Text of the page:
And it’s a day when we see tanks rolling across Red Square. And it’s a moment when Vladimir Putin can posture in front of the military that this year, it's really something quite different, but obviously the war is going on, and the Kremlin had hoped to use Victor Day to declare his own victory in Ukraine. But because the way the war has been going it's not possible for it to do that.

RADDATZ: And, Patrick, what happens inside Russia, if Putin’s ultimately defeated or if he ultimately wins?

REEVELL: You know, I think the frightening question right now is, the war isn't going to way the Kremlin needs it to, Russia as I know, Kremlin has extreme control over the narrative within Russia,. I think many Russians do support the war. They believe that they had to do this, that Russia had to go into Ukraine.

And so, the challenge right now is that Vladimir Putin is waging a war that he needs to win. And so, right now, tomorrow, or I should say, on Monday, we're going to see Vladimir Putin looking for a victory that isn't really there.

RADDATZ: And we will all be watching, especially you. It’s great to see you, Patrick, and thanks for all your very good work.

The roundtable is coming up. And later, as the U.S. approaches 1 million COVID-related deaths, the White House is warning of another surge this fall and winter. Dr. Ashish Jha joins us live, next.


RADDATZ: The White House is sounding the alarm about a fall and winter surge.

Here to discuss is the White House Covid-19 response coordinator Dr. Ashish Jha.

Pardon my allergies there, Dr. Jha.

I want to start out by talking about this possible surge. You say as many as 100 million people could be affected.

DR. ASHISH JHA, WHITE HOUSE COVID-19 RESPONSE COORDINATOR: Yes, good morning, Martha. Thanks for having me here.

You know, if you take a step back and look at the last two winters, we've had relatively large surges of infections. What we're -- and we're looking at a range of models, both internal and external models. And what they're predicting is that if we don't get ahead of this thing, we're going to have a lot of waning immunity, this virus continues to evolve and we may see a pretty sizable wave of infections, hospitalizations and deaths this fall and winter.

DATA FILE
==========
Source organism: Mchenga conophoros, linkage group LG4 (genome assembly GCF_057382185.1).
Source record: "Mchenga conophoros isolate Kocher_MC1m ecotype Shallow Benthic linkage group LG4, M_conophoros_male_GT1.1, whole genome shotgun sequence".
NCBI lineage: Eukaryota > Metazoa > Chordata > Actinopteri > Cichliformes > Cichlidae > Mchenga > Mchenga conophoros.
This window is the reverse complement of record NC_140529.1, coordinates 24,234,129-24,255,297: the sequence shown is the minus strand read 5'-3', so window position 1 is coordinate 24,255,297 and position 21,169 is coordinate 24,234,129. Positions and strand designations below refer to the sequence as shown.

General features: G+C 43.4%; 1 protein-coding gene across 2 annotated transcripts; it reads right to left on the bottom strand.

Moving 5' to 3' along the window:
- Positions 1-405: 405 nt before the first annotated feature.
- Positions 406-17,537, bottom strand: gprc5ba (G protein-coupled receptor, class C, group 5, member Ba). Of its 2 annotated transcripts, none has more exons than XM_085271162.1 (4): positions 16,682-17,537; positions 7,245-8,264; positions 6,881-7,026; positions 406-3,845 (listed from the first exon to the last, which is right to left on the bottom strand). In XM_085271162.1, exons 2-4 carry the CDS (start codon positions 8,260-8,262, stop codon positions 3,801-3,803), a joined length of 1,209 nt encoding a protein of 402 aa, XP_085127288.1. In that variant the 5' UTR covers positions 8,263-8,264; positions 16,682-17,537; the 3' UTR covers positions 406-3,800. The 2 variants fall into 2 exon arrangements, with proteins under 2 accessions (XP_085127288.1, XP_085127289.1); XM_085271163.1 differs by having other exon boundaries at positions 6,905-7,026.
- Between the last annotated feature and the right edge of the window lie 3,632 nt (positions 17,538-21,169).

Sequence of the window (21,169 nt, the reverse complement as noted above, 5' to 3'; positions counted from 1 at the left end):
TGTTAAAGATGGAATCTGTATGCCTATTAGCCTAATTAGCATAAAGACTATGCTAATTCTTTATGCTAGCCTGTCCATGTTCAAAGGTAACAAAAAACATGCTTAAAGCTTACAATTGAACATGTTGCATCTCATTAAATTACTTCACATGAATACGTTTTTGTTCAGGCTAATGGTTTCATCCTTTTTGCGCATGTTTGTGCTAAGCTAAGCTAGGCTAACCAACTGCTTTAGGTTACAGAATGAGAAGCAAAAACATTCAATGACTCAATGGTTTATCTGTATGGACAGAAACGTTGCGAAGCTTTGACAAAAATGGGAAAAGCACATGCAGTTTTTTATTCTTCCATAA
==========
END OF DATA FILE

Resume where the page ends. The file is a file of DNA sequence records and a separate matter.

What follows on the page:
Whether that happens or not is largely up to us as a country. If we can prepare and if we can act, we can prevent that. But we're going to need Congress' help. And that's one of the key messages here is, we need the resources to fight that battle so we don't have that kind of fall and winter.

RADDATZ: And, of course, this is coming when you're asking for an additional $22.5 billion in emergency aid with Republicans wanting a much lower number, about $10 billion. What difference will that make?

JHA: Yes, it's going to make an enormous difference actually. So, let's talk about what happens if we don't get this. There is a new generation of vaccines that's almost surely coming. The FDA is making final decisions on that. Americans -- we will not have enough of those vaccines for all Americans. We're going to run out of treatments, we're going to run out of testing. So if Congress doesn't step up and fund these, I think, urgent emergent priorities, and they have to do it now. We can't wait until the fall. It will be too late. If -- if Congress does not do that now, we will go into this fall and winter with none of the capabilities that we have developed over the last two years.

RADDATZ: And you talk about hospitalizations and deaths, but -- but do you expect -- if this happens, do you expect it will be much like it is today, those who have been vaccinated and boosted will not get extremely sick or are you waiting for some sort of new variant.

JHA: Yes, all of the models we're looking at assume no new major variant, right? We assume that this virus will continue to evolve, as we have seen it evolve and we're basing it on that. That said, what we know is, for instance, that we've seen a surge of infections here in the northeast. We have not seen a huge spike of deaths because the population is so well vaccinated and boosted. That's not true for the whole country. So we have got to continue plugging away at getting more people vaccinated and boosted. We've got to get more therapeutics in place. If we have the resources to do all of that, I do think we can get through this winter without a lot of suffering and death.